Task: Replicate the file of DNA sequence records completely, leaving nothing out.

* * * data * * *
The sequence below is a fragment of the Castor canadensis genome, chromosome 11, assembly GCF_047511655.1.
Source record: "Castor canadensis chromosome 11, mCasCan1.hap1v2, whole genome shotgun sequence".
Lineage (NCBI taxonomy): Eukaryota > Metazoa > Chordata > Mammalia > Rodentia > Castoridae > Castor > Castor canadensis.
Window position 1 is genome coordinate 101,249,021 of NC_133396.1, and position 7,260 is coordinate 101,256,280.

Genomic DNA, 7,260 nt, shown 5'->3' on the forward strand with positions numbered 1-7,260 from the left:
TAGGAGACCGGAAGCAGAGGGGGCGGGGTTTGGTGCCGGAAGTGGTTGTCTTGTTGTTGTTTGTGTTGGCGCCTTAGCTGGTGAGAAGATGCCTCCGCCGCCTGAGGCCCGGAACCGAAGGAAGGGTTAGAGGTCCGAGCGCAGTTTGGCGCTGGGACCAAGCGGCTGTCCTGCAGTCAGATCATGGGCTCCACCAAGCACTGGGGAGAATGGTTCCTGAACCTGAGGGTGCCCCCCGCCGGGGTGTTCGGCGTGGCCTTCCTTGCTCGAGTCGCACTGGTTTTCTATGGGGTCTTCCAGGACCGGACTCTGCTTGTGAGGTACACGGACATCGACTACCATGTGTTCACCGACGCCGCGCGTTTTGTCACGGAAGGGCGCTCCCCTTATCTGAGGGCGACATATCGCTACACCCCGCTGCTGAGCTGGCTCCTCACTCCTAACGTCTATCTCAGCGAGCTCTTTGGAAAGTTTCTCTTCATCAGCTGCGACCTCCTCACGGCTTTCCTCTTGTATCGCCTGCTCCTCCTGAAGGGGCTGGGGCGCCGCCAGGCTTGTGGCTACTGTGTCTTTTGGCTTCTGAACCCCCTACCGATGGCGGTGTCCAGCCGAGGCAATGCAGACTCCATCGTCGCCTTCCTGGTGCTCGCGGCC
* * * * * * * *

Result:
The sequence below is a fragment of the Castor canadensis genome, chromosome 11, assembly GCF_047511655.1.
Source record: "Castor canadensis chromosome 11, mCasCan1.hap1v2, whole genome shotgun sequence".
Lineage (NCBI taxonomy): Eukaryota > Metazoa > Chordata > Mammalia > Rodentia > Castoridae > Castor > Castor canadensis.
Window position 1 is genome coordinate 101,249,021 of NC_133396.1, and position 7,260 is coordinate 101,256,280.

Genomic DNA, 7,260 nt, shown 5'->3' on the forward strand with positions numbered 1-7,260 from the left:
TAGGAGACCGGAAGCAGAGGGGGCGGGGTTTGGTGCCGGAAGTGGTTGTCTTGTTGTTGTTTGTGTTGGCGCCTTAGCTGGTGAGAAGATGCCTCCGCCGCCTGAGGCCCGGAACCGAAGGAAGGGTTAGAGGTCCGAGCGCAGTTTGGCGCTGGGACCAAGCGGCTGTCCTGCAGTCAGATCATGGGCTCCACCAAGCACTGGGGAGAATGGTTCCTGAACCTGAGGGTGCCCCCCGCCGGGGTGTTCGGCGTGGCCTTCCTTGCTCGAGTCGCACTGGTTTTCTATGGGGTCTTCCAGGACCGGACTCTGCTTGTGAGGTACACGGACATCGACTACCATGTGTTCACCGACGCCGCGCGTTTTGTCACGGAAGGGCGCTCCCCTTATCTGAGGGCGACATATCGCTACACCCCGCTGCTGAGCTGGCTCCTCACTCCTAACGTCTATCTCAGCGAGCTCTTTGGAAAGTTTCTCTTCATCAGCTGCGACCTCCTCACGGCTTTCCTCTTGTATCGCCTGCTCCTCCTGAAGGGGCTGGGGCGCCGCCAGGCTTGTGGCTACTGTGTCTTTTGGCTTCTGAACCCCCTACCGATGGCGGTGTCCAGCCGAGGCAATGCAGACTCCATCGTCGCCTTCCTGGTGCTCGCGGCC